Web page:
Rough translation of lines 675 – 687

21 Sep 2007

He spoke then, the man of goodness, some boastful words, Beowulf of the Geats, before he went to bed bedded down. “I myself, one of in regards to martial prowess, do not consider myself any less battle-keen lowlier in war work than the Grendel himself. Therefore, I will not have him put to sleep sleeped by the sword, although I may be deprived of deprive him of his life in that way. He knows nothing of good things, that he strikes against me, hews the shield’s edge, though he may be strong in the way of spite rancorwork he may be. Tonight the two of us shall forgo the blade, if he seeks bold war over weapons, and afterward God in his wisdom, in the hand of whomever the holy lord deems the glory, so to him it is properly, I should think methinks.”



19 Sep 2007

“Eoton” is probably most easily and commonly translated as “giant,” on the basis, it would seem, that its etymological ancestor is the “Jotun” of Norse mythology, who were creatures of godlike strength who dwelt in dark places. Someone has suggested that the Proto-Germanic word for “jötunn” (Old Norse), which is “etunaz,” may have the same root as “etan,” or “to eat,” and accordingly had the original meaning of glutton or “man-eater.” Unfortunately, the source for this assertion is lost, so for now it goes unsupported. Further research will be needed.

Whatever the truth, I think “giant” is a poor translation. Giants in our contemporary English are part of a child’s imagination. If you read that, for the night, the king’s own soldiers offered “eotonward,” or protection against invading giants, you would laugh. The context in which the word “eoton” appears may indeed warrant comedy: the Great King Hrothgar, to some scholars’ readings, cowers in bed behind his men, while Beowulf antithetically lays down his sword so that Grendel and he can have a fair fight. Grave, though, is the threat of being eaten to the Beowulf-poet. The text invariably treats the concept seriously. “Eoton” may be better translated as “man-eater,” especially since in our minds a giant is false, but a cannibal very real.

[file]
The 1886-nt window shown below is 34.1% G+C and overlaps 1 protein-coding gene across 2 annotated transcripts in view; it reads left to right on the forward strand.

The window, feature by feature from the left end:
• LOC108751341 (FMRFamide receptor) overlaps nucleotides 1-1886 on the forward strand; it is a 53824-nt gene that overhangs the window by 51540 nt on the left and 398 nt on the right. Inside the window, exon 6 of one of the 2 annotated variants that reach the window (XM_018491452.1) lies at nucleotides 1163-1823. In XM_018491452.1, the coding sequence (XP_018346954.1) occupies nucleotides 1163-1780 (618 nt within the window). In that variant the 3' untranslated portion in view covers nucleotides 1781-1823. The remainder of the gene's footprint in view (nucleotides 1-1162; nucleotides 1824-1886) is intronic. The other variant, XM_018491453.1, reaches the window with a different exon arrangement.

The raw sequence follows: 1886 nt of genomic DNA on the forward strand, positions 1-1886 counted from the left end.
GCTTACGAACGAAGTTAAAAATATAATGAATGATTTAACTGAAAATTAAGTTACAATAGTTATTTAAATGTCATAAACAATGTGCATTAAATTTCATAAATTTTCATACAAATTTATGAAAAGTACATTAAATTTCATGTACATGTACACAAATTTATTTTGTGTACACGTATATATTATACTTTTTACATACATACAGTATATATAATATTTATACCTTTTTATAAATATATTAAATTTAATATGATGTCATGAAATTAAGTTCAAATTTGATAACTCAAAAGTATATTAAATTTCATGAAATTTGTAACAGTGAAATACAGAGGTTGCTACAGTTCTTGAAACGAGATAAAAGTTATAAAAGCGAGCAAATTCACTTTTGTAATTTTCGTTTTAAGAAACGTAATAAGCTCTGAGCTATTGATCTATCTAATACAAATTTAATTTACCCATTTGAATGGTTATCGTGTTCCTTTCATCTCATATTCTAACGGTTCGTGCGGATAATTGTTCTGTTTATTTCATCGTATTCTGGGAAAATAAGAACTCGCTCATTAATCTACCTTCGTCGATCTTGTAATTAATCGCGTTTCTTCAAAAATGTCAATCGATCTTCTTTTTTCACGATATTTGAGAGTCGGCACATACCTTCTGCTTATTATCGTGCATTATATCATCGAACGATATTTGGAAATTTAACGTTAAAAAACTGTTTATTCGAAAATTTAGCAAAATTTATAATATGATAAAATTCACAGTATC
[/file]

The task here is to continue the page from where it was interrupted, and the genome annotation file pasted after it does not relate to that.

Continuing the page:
Rough translation of lines 662 – 674

19 Sep 2007

Then Hrothgar went with his troop of warriors, elder protector of the Shieldings, out of the hall. The war-chief wished to seek Welltheow, the queen for his bedmate. The glory of kings king of glory had, so men heard, a hall-guard set against Grendel; they held special service around the elder protector of the Danes, and offered protection from man-eaters. However, the leader of the Geats Geat people readily trusted a stalwart strength trusted in the brave one’s might, and the measurer’s grace. He took off the metal mailcoat, his helmet from his head, and gave his hursted sword, made of choicest iron, and his battlegear to a military officer vassal to hold.


16 Sep 2007

Translation Project: Beowulf and the Grendel Kin

A short 1-2 paragraph response is due at 11:30pm every Wednesday before a meeting with the thesis adviser.

9.6 – Planning Meeting

9.13 – “The Philologer Poet: Seamus Heaney and the Translation of Beowulf.”

9.20 – Rough translation: lines 678-748
“Prey Tell: How Heroes Perceive Monsters in Beowulf.”
“Beowulf and the Psychology of Terror.”

9.27 – Rough translation: lines 749-852

10.4 – Rough translation: lines 1232 – 1332

10.11 – Rough translation: lines 1333 – 1433

10.18 – October Break

10.25 – Complete rough translation due (including 1434-1650)

11.8 – Final rough draft of the critical introduction due

11.15 –

11.22 –

11.29 – Polished translation due

12.6 – Final draft of the critical introduction due

12.10 – (unconfirmed) Final Thesis due in the English Dept Office before 4:00pm